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I have a burning need to know stuff and I love asking awkward questions.

Thursday, June 05, 2014


Just Finished Reading: On The Spartacus Road – A Spectacular Journey Through Ancient Italy by Peter Stothard (FP: 2010)

I’ve had a ‘thing’ about Spartacus for quite a while now. I’m not entirely sure when it started or why I find the gladiator made revolutionary so compelling. I’m not even sure if my fascination with this historical giant dates from, or predates, the 1960 Kirk Douglas film that I remember seeing with my Father and Brother way back when (presumably some years after 1960 as I’m pretty sure that I saw it at the cinema and I’m damned sure I didn’t see it (and remember it so well) before my 1st birthday! Needless to say I had to buy this book and dived into it almost immediately.

Unlike my previous reading on the subject this book kept the speculation on the events of the early years, escape and subsequent demise to a minimum. Because the truth is we know very little about this iconic character and surprisingly little about the battles he fought, and mostly won, against a number of Roman armies. Built from its very foundations on uncountable slaves the greatest fear of any Roman was a slave revolt. Any sign of rebellion within the slave population was dealt with by the upmost severity so when a handful of gladiators not only escaped from their captivity and later defeated the much larger force sent against them it sent shockwaves through the whole Roman world. Worse was to come as the slave army gathered recruits and beat the next army sent to destroy them and the one after that too. For 3 years armed bands of slaves terrorised the Italian countryside beating off local militia and entire Roman legions leaving death, destruction and legends in their wake. Determined to get as close as possible to what actually happened between 73-71BC the author followed the route taken by Spartacus and his army to understand what drove him and how a group of salves taught to fight for entertainment could cause so much havoc for so long.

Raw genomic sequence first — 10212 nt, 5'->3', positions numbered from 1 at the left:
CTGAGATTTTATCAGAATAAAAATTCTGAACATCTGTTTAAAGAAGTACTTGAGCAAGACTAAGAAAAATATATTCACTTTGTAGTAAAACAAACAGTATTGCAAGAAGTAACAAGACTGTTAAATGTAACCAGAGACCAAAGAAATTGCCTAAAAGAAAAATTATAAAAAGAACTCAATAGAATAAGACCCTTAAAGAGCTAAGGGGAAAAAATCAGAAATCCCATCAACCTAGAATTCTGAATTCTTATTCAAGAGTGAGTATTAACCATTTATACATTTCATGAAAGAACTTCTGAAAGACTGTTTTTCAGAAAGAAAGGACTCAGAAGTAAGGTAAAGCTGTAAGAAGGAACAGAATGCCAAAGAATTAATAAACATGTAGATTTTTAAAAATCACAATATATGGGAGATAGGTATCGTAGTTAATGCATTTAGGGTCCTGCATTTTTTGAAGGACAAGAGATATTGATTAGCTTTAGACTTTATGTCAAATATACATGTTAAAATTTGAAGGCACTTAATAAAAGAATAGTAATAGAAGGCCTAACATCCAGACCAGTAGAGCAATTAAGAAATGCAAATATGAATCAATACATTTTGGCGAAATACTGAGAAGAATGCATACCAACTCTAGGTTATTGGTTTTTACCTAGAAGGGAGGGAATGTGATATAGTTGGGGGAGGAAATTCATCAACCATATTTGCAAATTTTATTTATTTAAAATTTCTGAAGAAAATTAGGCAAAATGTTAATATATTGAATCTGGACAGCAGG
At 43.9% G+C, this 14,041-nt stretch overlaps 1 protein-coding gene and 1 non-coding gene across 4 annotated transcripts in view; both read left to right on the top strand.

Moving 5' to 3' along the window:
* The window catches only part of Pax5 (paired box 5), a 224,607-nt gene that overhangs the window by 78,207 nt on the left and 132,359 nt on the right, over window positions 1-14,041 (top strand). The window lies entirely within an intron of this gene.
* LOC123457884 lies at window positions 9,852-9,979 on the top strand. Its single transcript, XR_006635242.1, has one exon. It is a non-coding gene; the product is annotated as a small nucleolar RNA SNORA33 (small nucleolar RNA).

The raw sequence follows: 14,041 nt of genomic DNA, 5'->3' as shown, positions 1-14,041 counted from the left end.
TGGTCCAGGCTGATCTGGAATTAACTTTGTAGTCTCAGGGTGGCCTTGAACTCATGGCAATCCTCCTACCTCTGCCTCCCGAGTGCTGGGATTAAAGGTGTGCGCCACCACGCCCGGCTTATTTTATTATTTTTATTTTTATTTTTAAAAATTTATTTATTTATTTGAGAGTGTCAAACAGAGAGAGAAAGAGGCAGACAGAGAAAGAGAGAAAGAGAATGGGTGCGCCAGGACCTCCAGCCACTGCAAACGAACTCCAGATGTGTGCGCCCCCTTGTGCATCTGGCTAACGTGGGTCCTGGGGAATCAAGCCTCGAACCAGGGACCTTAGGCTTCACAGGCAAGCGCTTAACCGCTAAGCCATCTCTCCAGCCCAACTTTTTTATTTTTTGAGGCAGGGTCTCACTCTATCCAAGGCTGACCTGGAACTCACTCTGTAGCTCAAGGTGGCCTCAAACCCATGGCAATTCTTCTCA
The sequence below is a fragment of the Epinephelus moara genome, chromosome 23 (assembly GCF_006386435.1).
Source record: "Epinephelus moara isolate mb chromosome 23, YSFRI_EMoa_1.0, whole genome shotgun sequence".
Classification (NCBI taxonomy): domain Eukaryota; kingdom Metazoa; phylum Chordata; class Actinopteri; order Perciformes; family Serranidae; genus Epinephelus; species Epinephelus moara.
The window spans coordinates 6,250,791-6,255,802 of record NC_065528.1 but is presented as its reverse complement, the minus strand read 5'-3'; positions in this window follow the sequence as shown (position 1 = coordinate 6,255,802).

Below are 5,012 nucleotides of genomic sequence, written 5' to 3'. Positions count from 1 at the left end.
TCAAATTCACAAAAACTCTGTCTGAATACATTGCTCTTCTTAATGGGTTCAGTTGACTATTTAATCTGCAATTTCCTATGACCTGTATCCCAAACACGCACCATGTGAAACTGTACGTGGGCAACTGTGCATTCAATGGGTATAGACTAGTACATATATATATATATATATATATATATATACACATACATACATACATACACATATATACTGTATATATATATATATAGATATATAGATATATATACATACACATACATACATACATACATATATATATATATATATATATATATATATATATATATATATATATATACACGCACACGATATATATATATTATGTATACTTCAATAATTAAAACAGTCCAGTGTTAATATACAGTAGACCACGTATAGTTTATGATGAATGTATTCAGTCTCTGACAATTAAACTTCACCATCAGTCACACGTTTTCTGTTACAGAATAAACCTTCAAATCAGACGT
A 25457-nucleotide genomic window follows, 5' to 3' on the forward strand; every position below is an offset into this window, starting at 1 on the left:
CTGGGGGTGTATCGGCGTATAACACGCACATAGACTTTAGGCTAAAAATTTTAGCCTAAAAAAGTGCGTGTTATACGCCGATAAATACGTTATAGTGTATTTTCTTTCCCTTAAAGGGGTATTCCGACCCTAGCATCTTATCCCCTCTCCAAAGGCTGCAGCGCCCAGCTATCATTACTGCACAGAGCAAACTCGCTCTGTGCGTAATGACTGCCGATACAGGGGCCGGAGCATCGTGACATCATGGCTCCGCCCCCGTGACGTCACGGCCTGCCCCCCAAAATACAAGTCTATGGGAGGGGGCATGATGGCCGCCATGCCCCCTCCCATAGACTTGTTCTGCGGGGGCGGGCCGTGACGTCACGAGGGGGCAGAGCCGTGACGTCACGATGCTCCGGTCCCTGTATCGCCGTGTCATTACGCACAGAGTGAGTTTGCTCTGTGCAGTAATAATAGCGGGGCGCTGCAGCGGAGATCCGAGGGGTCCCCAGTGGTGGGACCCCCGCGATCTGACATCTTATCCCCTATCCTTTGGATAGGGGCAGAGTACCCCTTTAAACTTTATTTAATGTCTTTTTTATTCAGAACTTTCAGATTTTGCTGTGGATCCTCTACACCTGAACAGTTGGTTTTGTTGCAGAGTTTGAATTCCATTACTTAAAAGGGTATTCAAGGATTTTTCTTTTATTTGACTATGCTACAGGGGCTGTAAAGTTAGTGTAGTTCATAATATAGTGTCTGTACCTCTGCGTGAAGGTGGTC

Told with knowledge, wit, humour (some of which was rather dark) and insight this was a delight to read from the first page to the last. As a journalist the author has an engaging style which I enjoyed a great deal. Part travelogue, part homage to classical education and part cancer survivor’s notebook I found this hard to put down and difficult to tear myself away from whenever I needed to eat, sleep or get back to work. If you have an interest in the Ancient world, Rome, gladiators or the Spartacus story in particular then this is definitely the book for you. Personally I loved it. Highly recommended.

2 comments:

smellincoffee said...

Sounds like a fun mix of travel and legendary history, bringing to mind a book read a few years back about traveling in the oar-beats of Odysseus; the author did a tour of the Aegean's islands, following possible locations mentioned in the Odyssey.

CyberKitten said...

I definitely have a 'thing' for Spartacus and he's easily in my all time top 10 rebels list. I even proposed that my boss called me Spartacus to differentiate me from another team member with the same first name as I didn't have an official middle name to use. After a moments consternation she howled with laughter!

sc said: Sounds like a fun mix of travel and legendary history...

Very much so. Tales of people he meets along the way (both locals and fellow tourists) and references to classic texts.

sc said: bringing to mind a book read a few years back about traveling in the oar-beats of Odysseus...

There seems to be a publishing mini-industry of this sort of thing. I intend picking a few more of them up.

Much more rebels rebellion to come....